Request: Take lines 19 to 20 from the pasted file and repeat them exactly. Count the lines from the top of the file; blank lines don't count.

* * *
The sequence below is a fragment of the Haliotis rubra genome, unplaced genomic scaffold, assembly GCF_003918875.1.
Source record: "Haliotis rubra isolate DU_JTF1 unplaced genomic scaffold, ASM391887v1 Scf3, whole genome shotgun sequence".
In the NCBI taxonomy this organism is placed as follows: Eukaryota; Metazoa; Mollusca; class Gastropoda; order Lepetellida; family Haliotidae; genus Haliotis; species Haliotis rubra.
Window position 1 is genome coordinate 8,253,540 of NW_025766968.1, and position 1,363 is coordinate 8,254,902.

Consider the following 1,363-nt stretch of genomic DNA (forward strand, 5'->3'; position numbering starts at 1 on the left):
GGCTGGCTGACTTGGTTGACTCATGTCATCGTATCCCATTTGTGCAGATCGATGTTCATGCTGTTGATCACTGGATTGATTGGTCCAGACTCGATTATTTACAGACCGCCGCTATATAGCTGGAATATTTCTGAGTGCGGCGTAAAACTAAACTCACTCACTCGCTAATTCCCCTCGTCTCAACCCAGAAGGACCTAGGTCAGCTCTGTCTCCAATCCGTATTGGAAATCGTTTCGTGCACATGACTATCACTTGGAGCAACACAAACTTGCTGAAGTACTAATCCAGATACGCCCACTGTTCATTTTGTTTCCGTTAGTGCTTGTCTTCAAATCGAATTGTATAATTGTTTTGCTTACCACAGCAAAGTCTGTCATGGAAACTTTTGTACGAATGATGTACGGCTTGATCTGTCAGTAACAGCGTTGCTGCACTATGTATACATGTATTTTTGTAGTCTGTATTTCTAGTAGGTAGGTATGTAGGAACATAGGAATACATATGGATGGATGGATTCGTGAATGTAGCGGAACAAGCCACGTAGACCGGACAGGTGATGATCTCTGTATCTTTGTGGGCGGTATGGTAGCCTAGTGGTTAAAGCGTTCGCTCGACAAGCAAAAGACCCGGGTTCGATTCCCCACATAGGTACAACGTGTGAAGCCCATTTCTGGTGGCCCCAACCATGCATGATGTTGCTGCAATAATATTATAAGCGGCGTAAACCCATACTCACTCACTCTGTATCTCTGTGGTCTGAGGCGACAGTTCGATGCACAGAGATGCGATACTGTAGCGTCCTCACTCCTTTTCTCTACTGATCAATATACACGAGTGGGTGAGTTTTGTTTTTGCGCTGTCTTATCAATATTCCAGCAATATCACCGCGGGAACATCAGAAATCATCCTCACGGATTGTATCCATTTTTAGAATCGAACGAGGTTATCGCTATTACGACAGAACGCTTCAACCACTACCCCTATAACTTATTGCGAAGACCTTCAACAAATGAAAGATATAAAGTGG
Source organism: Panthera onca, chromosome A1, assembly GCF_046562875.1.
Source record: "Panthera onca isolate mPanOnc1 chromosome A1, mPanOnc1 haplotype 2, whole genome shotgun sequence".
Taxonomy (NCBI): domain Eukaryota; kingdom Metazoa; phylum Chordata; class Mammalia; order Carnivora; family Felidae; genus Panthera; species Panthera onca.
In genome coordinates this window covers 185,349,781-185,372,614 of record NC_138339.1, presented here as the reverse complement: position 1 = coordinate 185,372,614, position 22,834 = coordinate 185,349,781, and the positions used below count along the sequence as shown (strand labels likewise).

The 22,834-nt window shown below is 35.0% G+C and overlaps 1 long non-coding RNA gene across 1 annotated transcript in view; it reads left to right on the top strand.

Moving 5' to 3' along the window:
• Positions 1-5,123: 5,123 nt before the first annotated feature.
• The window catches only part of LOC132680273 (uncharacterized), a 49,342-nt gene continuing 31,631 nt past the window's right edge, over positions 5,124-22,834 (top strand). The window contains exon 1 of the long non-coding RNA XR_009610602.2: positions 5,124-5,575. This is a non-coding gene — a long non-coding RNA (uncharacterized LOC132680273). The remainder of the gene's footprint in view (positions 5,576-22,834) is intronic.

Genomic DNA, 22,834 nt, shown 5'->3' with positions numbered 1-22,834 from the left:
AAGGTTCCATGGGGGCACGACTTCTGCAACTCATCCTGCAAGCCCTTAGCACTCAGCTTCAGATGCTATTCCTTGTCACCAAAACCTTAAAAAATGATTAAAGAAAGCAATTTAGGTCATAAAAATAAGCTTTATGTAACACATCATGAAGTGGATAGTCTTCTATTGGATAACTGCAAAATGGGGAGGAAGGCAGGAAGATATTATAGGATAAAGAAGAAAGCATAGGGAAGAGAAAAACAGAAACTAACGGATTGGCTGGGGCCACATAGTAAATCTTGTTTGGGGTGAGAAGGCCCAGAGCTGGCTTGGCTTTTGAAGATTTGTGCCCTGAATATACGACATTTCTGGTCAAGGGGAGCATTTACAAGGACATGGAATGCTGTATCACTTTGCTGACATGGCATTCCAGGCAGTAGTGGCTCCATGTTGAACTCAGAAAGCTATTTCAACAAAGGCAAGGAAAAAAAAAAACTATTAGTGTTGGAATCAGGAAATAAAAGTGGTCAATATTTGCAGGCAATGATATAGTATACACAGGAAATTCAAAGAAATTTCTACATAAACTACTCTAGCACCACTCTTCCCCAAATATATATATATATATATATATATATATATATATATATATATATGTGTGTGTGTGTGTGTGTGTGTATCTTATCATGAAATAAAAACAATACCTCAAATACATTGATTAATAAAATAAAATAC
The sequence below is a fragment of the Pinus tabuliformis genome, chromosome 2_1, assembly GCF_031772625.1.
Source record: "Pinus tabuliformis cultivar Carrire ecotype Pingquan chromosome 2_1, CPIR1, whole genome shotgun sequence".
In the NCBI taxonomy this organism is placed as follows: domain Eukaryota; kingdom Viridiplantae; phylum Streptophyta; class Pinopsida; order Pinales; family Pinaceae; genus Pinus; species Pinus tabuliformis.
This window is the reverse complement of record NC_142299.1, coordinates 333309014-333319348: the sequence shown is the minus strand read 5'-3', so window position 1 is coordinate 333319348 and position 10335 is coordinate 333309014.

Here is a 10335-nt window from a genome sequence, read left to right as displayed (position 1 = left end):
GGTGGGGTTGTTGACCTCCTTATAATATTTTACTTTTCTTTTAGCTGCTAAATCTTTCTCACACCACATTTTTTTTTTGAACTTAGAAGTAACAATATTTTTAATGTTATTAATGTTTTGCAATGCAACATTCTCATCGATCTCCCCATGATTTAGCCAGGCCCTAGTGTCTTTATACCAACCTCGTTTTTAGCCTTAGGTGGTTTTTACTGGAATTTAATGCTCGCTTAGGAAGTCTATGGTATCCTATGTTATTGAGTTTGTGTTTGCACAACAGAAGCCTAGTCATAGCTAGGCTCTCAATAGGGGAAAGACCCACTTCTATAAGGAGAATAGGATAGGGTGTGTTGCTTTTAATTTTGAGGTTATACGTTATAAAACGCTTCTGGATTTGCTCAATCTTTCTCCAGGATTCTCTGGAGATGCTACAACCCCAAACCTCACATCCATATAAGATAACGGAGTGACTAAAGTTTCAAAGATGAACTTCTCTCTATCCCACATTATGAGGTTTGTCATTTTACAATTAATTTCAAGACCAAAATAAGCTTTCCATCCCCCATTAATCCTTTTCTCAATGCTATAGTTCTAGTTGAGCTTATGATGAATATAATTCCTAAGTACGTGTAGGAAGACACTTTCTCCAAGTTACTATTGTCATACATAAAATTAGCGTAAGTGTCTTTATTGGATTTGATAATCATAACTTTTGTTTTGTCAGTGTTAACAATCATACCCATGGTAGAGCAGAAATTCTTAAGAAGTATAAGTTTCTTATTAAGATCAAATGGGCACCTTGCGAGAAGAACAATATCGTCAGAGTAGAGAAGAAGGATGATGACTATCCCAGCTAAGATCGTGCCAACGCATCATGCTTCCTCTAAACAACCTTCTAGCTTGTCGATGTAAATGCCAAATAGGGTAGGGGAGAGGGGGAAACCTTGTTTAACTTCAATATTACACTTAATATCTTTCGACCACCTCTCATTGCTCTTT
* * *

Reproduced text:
In the NCBI taxonomy this organism is placed as follows: domain Eukaryota; kingdom Viridiplantae; phylum Streptophyta; class Pinopsida; order Pinales; family Pinaceae; genus Pinus; species Pinus tabuliformis.
This window is the reverse complement of record NC_142299.1, coordinates 333309014-333319348: the sequence shown is the minus strand read 5'-3', so window position 1 is coordinate 333319348 and position 10335 is coordinate 333309014.